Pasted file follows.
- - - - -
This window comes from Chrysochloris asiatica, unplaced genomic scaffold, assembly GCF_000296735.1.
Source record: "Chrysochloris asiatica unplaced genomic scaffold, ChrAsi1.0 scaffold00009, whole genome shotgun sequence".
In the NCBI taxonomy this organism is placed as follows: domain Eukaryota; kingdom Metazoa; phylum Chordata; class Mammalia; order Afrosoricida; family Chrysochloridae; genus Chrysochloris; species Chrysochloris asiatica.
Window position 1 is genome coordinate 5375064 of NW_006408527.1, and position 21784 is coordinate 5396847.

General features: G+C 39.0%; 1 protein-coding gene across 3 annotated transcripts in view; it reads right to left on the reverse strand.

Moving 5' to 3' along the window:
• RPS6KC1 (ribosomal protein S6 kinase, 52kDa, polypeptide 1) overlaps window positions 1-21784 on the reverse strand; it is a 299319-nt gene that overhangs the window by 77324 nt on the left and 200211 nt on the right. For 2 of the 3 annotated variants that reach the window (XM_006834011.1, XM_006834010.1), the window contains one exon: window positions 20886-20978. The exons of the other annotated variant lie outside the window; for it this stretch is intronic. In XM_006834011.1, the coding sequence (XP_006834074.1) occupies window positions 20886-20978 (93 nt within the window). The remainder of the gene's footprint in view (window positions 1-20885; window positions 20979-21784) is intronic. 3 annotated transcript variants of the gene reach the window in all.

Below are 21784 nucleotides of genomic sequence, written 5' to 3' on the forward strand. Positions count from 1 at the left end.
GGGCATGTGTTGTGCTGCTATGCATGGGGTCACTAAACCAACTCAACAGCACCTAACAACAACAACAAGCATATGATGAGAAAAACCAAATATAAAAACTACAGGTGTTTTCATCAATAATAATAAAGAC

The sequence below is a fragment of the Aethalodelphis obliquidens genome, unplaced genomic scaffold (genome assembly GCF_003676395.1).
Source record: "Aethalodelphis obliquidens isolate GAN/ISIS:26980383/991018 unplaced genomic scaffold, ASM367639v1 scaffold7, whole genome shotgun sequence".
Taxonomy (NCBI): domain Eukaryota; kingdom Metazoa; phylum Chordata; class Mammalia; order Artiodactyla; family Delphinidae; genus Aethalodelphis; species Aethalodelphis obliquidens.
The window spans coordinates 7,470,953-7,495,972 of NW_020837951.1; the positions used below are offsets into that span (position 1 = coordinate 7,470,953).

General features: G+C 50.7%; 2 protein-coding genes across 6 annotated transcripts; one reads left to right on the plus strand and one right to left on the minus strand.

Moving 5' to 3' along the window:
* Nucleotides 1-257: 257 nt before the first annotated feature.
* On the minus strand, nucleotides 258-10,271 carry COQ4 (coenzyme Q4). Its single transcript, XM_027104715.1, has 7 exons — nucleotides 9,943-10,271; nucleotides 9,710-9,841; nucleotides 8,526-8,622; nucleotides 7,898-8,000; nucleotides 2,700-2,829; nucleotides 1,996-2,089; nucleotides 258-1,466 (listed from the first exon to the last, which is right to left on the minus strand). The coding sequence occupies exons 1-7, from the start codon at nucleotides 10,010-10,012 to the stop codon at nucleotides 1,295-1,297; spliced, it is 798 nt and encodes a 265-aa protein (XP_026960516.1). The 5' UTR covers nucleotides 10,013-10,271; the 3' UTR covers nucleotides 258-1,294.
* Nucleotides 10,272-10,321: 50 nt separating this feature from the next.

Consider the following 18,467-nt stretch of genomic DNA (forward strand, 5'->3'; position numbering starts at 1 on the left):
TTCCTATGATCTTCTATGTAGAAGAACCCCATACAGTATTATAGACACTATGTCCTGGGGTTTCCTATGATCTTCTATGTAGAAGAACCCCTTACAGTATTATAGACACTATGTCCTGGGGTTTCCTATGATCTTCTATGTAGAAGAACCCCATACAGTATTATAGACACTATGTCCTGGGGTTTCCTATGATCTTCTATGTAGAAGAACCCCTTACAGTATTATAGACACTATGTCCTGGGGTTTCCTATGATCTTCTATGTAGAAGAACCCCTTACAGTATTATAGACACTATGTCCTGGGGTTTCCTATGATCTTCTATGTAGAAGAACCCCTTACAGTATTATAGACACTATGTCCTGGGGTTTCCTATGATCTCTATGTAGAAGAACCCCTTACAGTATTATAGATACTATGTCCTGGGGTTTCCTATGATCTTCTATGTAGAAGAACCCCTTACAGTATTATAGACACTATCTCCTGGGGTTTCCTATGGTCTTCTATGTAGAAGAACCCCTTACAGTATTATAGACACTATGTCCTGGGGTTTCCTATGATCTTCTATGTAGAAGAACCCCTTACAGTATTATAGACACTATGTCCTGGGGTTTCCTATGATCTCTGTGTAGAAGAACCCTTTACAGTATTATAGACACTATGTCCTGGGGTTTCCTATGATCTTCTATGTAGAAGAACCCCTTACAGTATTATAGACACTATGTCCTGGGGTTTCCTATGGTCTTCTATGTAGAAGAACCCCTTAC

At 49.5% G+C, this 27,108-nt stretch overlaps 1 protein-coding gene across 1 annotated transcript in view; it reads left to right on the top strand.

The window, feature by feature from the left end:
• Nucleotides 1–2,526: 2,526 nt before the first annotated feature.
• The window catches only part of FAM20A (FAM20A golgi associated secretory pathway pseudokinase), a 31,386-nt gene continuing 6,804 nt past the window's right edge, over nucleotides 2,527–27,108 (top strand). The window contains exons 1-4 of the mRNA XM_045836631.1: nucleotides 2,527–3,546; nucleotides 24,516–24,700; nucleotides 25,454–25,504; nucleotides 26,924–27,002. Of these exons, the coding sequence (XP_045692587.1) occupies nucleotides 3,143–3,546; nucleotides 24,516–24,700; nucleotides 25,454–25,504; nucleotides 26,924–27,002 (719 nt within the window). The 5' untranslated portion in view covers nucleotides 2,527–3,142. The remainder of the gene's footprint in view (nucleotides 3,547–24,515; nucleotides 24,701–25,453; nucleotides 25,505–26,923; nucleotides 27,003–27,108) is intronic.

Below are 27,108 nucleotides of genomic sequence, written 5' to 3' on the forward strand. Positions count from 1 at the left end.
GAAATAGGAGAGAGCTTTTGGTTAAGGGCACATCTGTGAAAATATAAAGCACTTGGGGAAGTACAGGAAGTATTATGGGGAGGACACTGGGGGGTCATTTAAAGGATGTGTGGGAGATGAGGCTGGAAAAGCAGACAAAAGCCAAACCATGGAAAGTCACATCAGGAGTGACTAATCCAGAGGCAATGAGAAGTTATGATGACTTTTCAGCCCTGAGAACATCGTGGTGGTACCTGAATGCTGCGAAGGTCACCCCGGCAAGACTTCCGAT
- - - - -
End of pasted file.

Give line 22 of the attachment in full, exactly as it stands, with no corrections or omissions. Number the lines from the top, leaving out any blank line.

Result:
The window, feature by feature from the left end: